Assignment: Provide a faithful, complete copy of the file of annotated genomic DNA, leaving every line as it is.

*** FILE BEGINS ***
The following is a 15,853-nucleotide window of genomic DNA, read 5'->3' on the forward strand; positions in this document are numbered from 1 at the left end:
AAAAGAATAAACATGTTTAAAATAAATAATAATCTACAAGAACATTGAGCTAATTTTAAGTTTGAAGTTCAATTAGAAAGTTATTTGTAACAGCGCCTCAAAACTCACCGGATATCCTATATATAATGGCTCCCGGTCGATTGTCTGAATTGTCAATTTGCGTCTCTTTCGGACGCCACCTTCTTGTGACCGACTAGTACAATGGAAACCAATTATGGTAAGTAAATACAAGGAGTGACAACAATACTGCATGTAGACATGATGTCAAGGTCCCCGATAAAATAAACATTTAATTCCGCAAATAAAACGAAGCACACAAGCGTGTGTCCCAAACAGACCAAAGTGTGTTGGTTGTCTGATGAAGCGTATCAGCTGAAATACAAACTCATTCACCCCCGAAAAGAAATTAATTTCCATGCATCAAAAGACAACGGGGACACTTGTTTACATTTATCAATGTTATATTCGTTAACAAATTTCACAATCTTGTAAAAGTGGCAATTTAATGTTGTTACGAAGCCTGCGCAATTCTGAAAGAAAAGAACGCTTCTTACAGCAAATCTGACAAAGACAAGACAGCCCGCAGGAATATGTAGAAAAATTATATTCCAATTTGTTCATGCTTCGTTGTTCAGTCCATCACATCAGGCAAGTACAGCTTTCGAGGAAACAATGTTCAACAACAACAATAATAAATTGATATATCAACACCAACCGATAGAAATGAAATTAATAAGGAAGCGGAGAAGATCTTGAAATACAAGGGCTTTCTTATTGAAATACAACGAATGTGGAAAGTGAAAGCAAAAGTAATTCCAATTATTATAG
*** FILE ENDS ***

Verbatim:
The following is a 15,853-nucleotide window of genomic DNA, read 5'->3' on the forward strand; positions in this document are numbered from 1 at the left end:
AAAAGAATAAACATGTTTAAAATAAATAATAATCTACAAGAACATTGAGCTAATTTTAAGTTTGAAGTTCAATTAGAAAGTTATTTGTAACAGCGCCTCAAAACTCACCGGATATCCTATATATAATGGCTCCCGGTCGATTGTCTGAATTGTCAATTTGCGTCTCTTTCGGACGCCACCTTCTTGTGACCGACTAGTACAATGGAAACCAATTATGGTAAGTAAATACAAGGAGTGACAACAATACTGCATGTAGACATGATGTCAAGGTCCCCGATAAAATAAACATTTAATTCCGCAAATAAAACGAAGCACACAAGCGTGTGTCCCAAACAGACCAAAGTGTGTTGGTTGTCTGATGAAGCGTATCAGCTGAAATACAAACTCATTCACCCCCGAAAAGAAATTAATTTCCATGCATCAAAAGACAACGGGGACACTTGTTTACATTTATCAATGTTATATTCGTTAACAAATTTCACAATCTTGTAAAAGTGGCAATTTAATGTTGTTACGAAGCCTGCGCAATTCTGAAAGAAAAGAACGCTTCTTACAGCAAATCTGACAAAGACAAGACAGCCCGCAGGAATATGTAGAAAAATTATATTCCAATTTGTTCATGCTTCGTTGTTCAGTCCATCACATCAGGCAAGTACAGCTTTCGAGGAAACAATGTTCAACAACAACAATAATAAATTGATATATCAACACCAACCGATAGAAATGAAATTAATAAGGAAGCGGAGAAGATCTTGAAATACAAGGGCTTTCTTATTGAAATACAACGAATGTGGAAAGTGAAAGCAAAAGTAATTCCAATTATTATAG